Information about Asia and the Pacific Asia y el Pacífico
Asian Financial crises

Chapter 22 Banking Fragility, Effectiveness, and Regulation in Less-Developed Countries

International Monetary Fund
Published Date:
January 2001
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Information about Asia and the Pacific Asia y el Pacífico
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Banks in less-developed countries can offer borrowers a stable source of loans, deposits secure from loss, and competitive provision of financial services. These objectives can be achieved by a regulatory system based on adequate required capital and structured early intervention and resolution that permits unrestrained entry and costless (to taxpayers) exit of domestic and foreign banks.

Alan Meltzer begins his critique of the IMF by observing that “[t]he frequency and severity of recent international financial problems in a period of growth, economic progress, and low inflation should raise a series of questions.” The first of these is “Why is there so much financial fragility?” The other questions are directed to the ability of international institutions, particularly the International Monetary Fund, to deal with this situation. The balance of his article provides answers to those questions, with which I largely agree. Because he does not analyze or answer the first question (probably so that I would have something about which to write), I concentrate on it. I begin by outlining the problem—bank failures in less-developed countries. I then describe three features that, I assume, less-developed countries want their banking systems to have: (1) maintenance of banks as sources of funds for borrowers; (2) protection of depositors against loss of their funds; and (3) enhancement of competition among bank providers of financial services. I propose and describe a system of banking regulation that would enhance these objectives at almost no potential cost to domestic taxpayers or the IMF.


Judging from recent history, the banking systems in Asian countries, as well as countries in South America and Europe, appear to be fragile.1 Banks in these countries have experienced losses sufficient to render many of them insolvent.2 Because many of these countries are relatively small and are not served by many banks, the failure of several banks is sufficient to cause considerable economic distress. Were it not for implicit, as well as explicit, government-provided deposit insurance, the banks would have experienced runs, which probably would have disrupted these countries’ payments systems. Depositors as well as stockholders and other creditors would have lost their investments. Further, were it not for government policies that allow insolvent banks to remain open by explicitly or implicitly guaranteeing deposits, borrowers who depend on banks for funds would have had their loans called or been unable to obtain promised or expected funds.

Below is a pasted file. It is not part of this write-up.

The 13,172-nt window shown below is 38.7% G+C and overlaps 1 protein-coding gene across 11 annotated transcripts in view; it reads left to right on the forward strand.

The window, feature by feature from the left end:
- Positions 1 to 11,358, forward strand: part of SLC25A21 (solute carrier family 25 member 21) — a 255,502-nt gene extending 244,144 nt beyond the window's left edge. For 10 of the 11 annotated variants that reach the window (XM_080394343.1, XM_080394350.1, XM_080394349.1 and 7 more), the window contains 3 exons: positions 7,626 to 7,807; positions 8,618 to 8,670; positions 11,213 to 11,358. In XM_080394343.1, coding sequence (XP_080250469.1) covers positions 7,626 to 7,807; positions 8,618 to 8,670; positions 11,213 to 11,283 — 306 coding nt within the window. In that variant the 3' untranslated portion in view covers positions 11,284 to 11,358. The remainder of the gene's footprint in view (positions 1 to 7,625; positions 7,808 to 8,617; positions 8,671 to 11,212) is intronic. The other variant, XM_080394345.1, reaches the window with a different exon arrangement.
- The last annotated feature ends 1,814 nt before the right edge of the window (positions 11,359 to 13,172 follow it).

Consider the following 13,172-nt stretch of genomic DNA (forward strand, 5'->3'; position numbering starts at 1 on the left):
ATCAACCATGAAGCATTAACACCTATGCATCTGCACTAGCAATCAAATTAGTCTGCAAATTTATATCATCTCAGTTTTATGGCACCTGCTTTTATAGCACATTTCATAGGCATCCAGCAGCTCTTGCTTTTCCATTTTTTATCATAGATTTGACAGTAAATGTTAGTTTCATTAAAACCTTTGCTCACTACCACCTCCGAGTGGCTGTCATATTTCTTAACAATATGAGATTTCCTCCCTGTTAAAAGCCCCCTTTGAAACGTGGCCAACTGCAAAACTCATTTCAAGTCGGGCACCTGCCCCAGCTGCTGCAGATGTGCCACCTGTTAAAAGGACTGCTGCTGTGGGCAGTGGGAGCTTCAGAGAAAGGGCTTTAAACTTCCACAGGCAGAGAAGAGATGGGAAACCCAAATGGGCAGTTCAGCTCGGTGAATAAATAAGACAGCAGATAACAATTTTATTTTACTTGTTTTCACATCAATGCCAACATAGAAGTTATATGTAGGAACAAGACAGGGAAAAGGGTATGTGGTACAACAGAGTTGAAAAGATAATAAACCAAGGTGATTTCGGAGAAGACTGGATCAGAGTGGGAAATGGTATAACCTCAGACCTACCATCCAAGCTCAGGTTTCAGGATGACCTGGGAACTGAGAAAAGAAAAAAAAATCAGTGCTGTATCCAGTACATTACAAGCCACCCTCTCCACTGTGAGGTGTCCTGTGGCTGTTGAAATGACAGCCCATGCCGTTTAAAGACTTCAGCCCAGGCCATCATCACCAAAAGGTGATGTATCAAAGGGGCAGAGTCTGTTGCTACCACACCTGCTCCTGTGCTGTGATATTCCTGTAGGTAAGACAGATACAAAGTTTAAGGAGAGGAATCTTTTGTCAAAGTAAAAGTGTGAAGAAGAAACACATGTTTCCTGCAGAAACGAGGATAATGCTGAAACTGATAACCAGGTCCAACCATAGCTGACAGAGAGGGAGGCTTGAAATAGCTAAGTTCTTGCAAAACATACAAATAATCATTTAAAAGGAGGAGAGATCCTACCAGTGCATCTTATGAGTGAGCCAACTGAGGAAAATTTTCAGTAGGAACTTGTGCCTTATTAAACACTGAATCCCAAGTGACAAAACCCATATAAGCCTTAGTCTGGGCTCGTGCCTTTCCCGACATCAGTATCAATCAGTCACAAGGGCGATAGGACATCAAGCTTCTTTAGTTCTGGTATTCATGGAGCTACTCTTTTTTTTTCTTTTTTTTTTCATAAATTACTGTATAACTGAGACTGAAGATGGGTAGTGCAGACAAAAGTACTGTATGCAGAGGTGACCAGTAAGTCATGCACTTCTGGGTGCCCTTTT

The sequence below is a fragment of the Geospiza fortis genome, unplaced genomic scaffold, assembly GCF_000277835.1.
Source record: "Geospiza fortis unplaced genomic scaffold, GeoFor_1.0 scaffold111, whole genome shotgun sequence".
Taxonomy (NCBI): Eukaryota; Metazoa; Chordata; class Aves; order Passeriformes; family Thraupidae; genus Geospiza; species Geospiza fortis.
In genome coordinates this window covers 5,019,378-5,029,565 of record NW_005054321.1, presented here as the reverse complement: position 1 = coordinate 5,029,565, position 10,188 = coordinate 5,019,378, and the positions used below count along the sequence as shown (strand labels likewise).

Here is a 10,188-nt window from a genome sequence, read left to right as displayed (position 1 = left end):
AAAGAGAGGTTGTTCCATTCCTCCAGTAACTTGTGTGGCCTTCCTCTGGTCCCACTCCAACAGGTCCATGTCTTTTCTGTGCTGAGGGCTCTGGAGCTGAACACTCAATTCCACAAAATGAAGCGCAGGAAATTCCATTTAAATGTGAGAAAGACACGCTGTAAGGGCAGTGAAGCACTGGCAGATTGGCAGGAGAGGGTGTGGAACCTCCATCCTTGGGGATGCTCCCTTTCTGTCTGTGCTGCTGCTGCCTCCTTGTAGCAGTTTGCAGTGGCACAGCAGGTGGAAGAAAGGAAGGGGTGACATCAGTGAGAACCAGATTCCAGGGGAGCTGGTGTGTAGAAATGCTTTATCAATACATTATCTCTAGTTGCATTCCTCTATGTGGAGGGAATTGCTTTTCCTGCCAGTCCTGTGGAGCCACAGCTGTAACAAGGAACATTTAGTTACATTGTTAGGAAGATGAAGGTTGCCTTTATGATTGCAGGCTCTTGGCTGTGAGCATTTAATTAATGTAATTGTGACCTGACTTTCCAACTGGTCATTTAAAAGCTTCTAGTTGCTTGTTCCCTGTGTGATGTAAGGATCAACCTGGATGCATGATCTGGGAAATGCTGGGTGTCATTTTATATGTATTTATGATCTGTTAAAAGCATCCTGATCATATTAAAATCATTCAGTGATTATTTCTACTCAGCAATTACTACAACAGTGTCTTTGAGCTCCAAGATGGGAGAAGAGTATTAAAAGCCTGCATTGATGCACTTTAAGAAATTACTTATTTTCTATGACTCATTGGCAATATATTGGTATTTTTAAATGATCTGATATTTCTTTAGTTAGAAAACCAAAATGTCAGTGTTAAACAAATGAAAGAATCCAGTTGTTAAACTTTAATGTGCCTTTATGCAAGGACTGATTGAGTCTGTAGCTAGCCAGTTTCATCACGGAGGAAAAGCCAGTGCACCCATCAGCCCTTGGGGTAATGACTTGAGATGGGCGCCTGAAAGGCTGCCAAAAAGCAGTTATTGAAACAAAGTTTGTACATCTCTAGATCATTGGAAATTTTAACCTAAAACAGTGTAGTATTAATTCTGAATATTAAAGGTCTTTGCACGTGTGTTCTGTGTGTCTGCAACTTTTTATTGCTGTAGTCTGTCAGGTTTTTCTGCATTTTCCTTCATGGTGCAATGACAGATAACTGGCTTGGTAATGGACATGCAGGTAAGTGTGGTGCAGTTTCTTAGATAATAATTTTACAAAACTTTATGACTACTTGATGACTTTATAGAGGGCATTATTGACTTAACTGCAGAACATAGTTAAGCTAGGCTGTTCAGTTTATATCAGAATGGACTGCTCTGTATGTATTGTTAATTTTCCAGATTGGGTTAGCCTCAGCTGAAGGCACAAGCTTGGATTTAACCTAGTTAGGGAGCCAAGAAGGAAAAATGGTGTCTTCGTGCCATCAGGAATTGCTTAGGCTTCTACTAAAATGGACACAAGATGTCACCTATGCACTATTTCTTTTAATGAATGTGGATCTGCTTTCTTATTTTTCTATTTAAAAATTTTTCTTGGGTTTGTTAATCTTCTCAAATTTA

Deposit insurance and forbearance by governments, though, is costly. When depositors believe that they are protected from loss and, as a result, bankers do not fear runs on their banks, ex ante bank owners have incentives to maintain lower levels of capital and take greater risks—the well-known moral hazard effect. Ex post, after their banks have incurred losses that reduce capital, the owners of these weak and insolvent banks would forbear from raising more capital and would continue to pay dividends as long as their governments did not resolve them. Because these banks often are poorly supervised, they might be tempted to make even riskier, negative-present-value loans and investments, since they would have little or nothing to lose and much to gain. The cost of government-provided deposit insurance and forbearance by governments in closing insolvent banks and their failure to deal effectively with weak banks are borne by taxpayers and, possibly, by the IMF.

Some people have pointed to inadequate regulation and supervision of banks as the reason for their recent and past apparent fragility. However, I suggest that a major cause for banks’ losses and insolvencies is regulations imposed by governments that have restrained banks from diversifying effectively, and supervision by government agents that has directed loans towards rather than away from excessively risky loans and investments. Banks in many Asian countries have been required or pressured into making loans to businesses and individuals favored by the government in power. These loans often are made at less than market rates and in amounts that are excessive, particularly considering the low level of the borrowers’ stockholder equity. In addition, the fixed exchange rates maintained by several of these countries have encouraged banks to borrow foreign currency at low rates of interest and lend or invest the funds in domestic currency at nominally high interest rates. If the fixed exchange rate were maintained, this would be a riskless arbitrage. But, disparities in exchange and nominal interest rates cannot be maintained. The result, therefore, is subsidized borrowing and importing which, eventually, must lead to a devaluation of the local currency. Banks and other borrowers, then, must repay their foreign-currency denominated loans with the depreciated domestic currency.3